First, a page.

Yes, sexism is indeed the root cause of the earning gap between men and women in the workplace, said a study by Australian researchers earlier this month: “women ask for wage increases just as often as men, but their employers are 25 percent less likely to give it to them.”

“This week,” reports L.V. Anderson, “LeanIn.org and the consulting firm McKinsey released their second annual Women in the Workplace study,” and “its findings are drearily familiar.”

In a summary of the report in the Wall Street Journal,  Sheryl Sandberg, the founder of LeanIn.org, says this: “Women are still underrepresented at every corporate level and hold less than 30% of roles in senior management,” and “continue to lose ground incrementally the more senior they become.”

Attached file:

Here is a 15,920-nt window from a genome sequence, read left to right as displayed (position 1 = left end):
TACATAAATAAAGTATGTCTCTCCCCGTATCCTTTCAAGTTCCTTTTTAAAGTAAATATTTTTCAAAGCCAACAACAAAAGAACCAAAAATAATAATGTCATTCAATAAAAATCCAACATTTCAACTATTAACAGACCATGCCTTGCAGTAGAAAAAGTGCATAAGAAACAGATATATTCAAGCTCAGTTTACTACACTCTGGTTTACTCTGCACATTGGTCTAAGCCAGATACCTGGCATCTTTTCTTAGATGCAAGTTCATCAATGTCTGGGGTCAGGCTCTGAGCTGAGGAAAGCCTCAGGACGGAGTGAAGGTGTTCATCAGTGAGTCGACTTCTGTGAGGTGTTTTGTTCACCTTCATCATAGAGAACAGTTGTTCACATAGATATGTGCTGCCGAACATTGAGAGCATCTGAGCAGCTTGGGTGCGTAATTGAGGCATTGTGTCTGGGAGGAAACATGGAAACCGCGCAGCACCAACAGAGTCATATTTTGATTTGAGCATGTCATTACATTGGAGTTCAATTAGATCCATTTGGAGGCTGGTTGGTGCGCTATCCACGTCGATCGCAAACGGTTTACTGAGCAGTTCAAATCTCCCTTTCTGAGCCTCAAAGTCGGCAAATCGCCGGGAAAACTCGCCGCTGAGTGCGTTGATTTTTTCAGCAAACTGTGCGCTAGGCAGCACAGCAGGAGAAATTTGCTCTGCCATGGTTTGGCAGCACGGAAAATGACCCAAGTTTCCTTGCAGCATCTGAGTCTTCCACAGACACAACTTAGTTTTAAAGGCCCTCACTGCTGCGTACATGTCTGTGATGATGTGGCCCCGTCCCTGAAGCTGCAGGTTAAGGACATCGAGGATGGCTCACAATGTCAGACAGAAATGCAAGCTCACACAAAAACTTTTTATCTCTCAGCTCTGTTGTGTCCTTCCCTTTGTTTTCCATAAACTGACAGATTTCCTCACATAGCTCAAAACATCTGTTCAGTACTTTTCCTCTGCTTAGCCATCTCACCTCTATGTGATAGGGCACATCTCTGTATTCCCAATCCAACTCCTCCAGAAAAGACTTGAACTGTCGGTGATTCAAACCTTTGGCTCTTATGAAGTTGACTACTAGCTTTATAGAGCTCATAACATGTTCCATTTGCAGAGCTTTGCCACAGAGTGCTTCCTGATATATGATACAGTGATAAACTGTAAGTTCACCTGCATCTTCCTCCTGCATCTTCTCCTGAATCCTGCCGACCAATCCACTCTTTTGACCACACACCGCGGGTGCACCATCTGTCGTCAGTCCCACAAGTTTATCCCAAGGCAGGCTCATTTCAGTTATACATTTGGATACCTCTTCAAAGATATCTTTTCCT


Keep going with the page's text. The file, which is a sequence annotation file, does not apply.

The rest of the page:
“In fact, women’s share of the pie grows smaller and smaller at each step up the corporate ladder,” writes Anderson, with women representing “46 percent of entry-level employees but only 19 percent of members of C-suite-level leaders.”

Read more at Slate

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